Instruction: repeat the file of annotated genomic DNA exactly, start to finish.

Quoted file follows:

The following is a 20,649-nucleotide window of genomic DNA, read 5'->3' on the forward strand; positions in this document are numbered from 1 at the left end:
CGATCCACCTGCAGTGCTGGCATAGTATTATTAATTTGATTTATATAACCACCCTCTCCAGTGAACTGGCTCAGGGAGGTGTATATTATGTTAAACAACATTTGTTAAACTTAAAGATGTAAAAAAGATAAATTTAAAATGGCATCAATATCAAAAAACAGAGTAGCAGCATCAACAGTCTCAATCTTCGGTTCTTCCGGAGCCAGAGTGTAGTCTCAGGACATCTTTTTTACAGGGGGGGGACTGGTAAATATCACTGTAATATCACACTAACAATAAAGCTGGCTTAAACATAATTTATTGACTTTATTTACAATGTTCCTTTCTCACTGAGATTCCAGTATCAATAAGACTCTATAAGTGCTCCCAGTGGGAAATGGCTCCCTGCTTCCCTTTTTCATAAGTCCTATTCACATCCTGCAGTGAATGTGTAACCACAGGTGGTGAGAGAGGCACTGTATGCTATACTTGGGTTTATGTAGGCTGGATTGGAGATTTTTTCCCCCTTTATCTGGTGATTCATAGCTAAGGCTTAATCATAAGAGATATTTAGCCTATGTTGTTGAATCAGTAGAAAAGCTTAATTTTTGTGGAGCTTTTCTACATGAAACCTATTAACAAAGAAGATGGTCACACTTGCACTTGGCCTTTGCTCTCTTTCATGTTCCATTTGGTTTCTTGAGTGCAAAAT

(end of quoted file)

The following is a 20,649-nucleotide window of genomic DNA, read 5'->3' on the forward strand; positions in this document are numbered from 1 at the left end:
CGATCCACCTGCAGTGCTGGCATAGTATTATTAATTTGATTTATATAACCACCCTCTCCAGTGAACTGGCTCAGGGAGGTGTATATTATGTTAAACAACATTTGTTAAACTTAAAGATGTAAAAAAGATAAATTTAAAATGGCATCAATATCAAAAAACAGAGTAGCAGCATCAACAGTCTCAATCTTCGGTTCTTCCGGAGCCAGAGTGTAGTCTCAGGACATCTTTTTTACAGGGGGGGGACTGGTAAATATCACTGTAATATCACACTAACAATAAAGCTGGCTTAAACATAATTTATTGACTTTATTTACAATGTTCCTTTCTCACTGAGATTCCAGTATCAATAAGACTCTATAAGTGCTCCCAGTGGGAAATGGCTCCCTGCTTCCCTTTTTCATAAGTCCTATTCACATCCTGCAGTGAATGTGTAACCACAGGTGGTGAGAGAGGCACTGTATGCTATACTTGGGTTTATGTAGGCTGGATTGGAGATTTTTTCCCCCTTTATCTGGTGATTCATAGCTAAGGCTTAATCATAAGAGATATTTAGCCTATGTTGTTGAATCAGTAGAAAAGCTTAATTTTTGTGGAGCTTTTCTACATGAAACCTATTAACAAAGAAGATGGTCACACTTGCACTTGGCCTTTGCTCTCTTTCATGTTCCATTTGGTTTCTTGAGTGCAAAAT